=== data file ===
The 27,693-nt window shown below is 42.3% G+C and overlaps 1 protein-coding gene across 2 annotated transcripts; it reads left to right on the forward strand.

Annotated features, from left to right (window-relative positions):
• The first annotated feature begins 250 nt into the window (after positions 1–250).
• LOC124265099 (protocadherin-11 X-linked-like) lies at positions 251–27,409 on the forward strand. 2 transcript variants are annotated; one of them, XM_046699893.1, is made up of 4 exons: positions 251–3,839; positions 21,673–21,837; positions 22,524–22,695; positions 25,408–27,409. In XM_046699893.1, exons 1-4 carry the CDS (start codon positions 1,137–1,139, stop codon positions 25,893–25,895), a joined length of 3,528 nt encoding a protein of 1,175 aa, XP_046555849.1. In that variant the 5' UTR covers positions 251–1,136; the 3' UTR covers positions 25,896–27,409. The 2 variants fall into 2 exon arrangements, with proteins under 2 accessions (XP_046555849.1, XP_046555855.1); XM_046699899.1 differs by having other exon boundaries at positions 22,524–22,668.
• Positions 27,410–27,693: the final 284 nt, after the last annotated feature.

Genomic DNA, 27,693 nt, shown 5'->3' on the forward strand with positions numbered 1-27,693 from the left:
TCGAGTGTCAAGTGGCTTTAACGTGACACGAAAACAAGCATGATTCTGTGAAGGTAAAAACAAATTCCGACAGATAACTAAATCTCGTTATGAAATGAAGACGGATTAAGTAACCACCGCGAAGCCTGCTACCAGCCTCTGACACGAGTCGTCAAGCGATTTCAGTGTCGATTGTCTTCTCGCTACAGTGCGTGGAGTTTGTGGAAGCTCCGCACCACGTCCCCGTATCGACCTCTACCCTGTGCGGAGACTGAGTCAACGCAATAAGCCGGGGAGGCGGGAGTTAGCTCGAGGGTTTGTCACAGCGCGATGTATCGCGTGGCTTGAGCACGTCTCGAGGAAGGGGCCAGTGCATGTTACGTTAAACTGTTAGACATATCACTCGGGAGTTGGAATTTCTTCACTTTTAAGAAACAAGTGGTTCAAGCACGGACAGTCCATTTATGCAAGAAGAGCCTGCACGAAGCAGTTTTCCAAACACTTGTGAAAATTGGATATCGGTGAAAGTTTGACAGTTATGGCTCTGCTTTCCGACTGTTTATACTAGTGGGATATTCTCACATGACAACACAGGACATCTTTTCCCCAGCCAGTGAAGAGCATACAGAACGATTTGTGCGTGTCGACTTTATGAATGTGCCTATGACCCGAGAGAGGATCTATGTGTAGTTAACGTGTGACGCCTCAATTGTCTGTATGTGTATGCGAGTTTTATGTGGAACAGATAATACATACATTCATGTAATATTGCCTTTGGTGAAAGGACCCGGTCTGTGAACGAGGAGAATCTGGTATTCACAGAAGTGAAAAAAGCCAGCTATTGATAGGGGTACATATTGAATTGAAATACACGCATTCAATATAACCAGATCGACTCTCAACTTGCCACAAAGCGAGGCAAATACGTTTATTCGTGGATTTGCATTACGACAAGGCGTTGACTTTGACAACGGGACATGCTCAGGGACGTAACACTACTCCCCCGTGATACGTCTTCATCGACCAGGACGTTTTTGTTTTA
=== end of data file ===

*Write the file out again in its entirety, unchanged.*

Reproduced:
The 27,693-nt window shown below is 42.3% G+C and overlaps 1 protein-coding gene across 2 annotated transcripts; it reads left to right on the forward strand.

Annotated features, from left to right (window-relative positions):
• The first annotated feature begins 250 nt into the window (after positions 1–250).
• LOC124265099 (protocadherin-11 X-linked-like) lies at positions 251–27,409 on the forward strand. 2 transcript variants are annotated; one of them, XM_046699893.1, is made up of 4 exons: positions 251–3,839; positions 21,673–21,837; positions 22,524–22,695; positions 25,408–27,409. In XM_046699893.1, exons 1-4 carry the CDS (start codon positions 1,137–1,139, stop codon positions 25,893–25,895), a joined length of 3,528 nt encoding a protein of 1,175 aa, XP_046555849.1. In that variant the 5' UTR covers positions 251–1,136; the 3' UTR covers positions 25,896–27,409. The 2 variants fall into 2 exon arrangements, with proteins under 2 accessions (XP_046555849.1, XP_046555855.1); XM_046699899.1 differs by having other exon boundaries at positions 22,524–22,668.
• Positions 27,410–27,693: the final 284 nt, after the last annotated feature.

Genomic DNA, 27,693 nt, shown 5'->3' on the forward strand with positions numbered 1-27,693 from the left:
TCGAGTGTCAAGTGGCTTTAACGTGACACGAAAACAAGCATGATTCTGTGAAGGTAAAAACAAATTCCGACAGATAACTAAATCTCGTTATGAAATGAAGACGGATTAAGTAACCACCGCGAAGCCTGCTACCAGCCTCTGACACGAGTCGTCAAGCGATTTCAGTGTCGATTGTCTTCTCGCTACAGTGCGTGGAGTTTGTGGAAGCTCCGCACCACGTCCCCGTATCGACCTCTACCCTGTGCGGAGACTGAGTCAACGCAATAAGCCGGGGAGGCGGGAGTTAGCTCGAGGGTTTGTCACAGCGCGATGTATCGCGTGGCTTGAGCACGTCTCGAGGAAGGGGCCAGTGCATGTTACGTTAAACTGTTAGACATATCACTCGGGAGTTGGAATTTCTTCACTTTTAAGAAACAAGTGGTTCAAGCACGGACAGTCCATTTATGCAAGAAGAGCCTGCACGAAGCAGTTTTCCAAACACTTGTGAAAATTGGATATCGGTGAAAGTTTGACAGTTATGGCTCTGCTTTCCGACTGTTTATACTAGTGGGATATTCTCACATGACAACACAGGACATCTTTTCCCCAGCCAGTGAAGAGCATACAGAACGATTTGTGCGTGTCGACTTTATGAATGTGCCTATGACCCGAGAGAGGATCTATGTGTAGTTAACGTGTGACGCCTCAATTGTCTGTATGTGTATGCGAGTTTTATGTGGAACAGATAATACATACATTCATGTAATATTGCCTTTGGTGAAAGGACCCGGTCTGTGAACGAGGAGAATCTGGTATTCACAGAAGTGAAAAAAGCCAGCTATTGATAGGGGTACATATTGAATTGAAATACACGCATTCAATATAACCAGATCGACTCTCAACTTGCCACAAAGCGAGGCAAATACGTTTATTCGTGGATTTGCATTACGACAAGGCGTTGACTTTGACAACGGGACATGCTCAGGGACGTAACACTACTCCCCCGTGATACGTCTTCATCGACCAGGACGTTTTTGTTTTA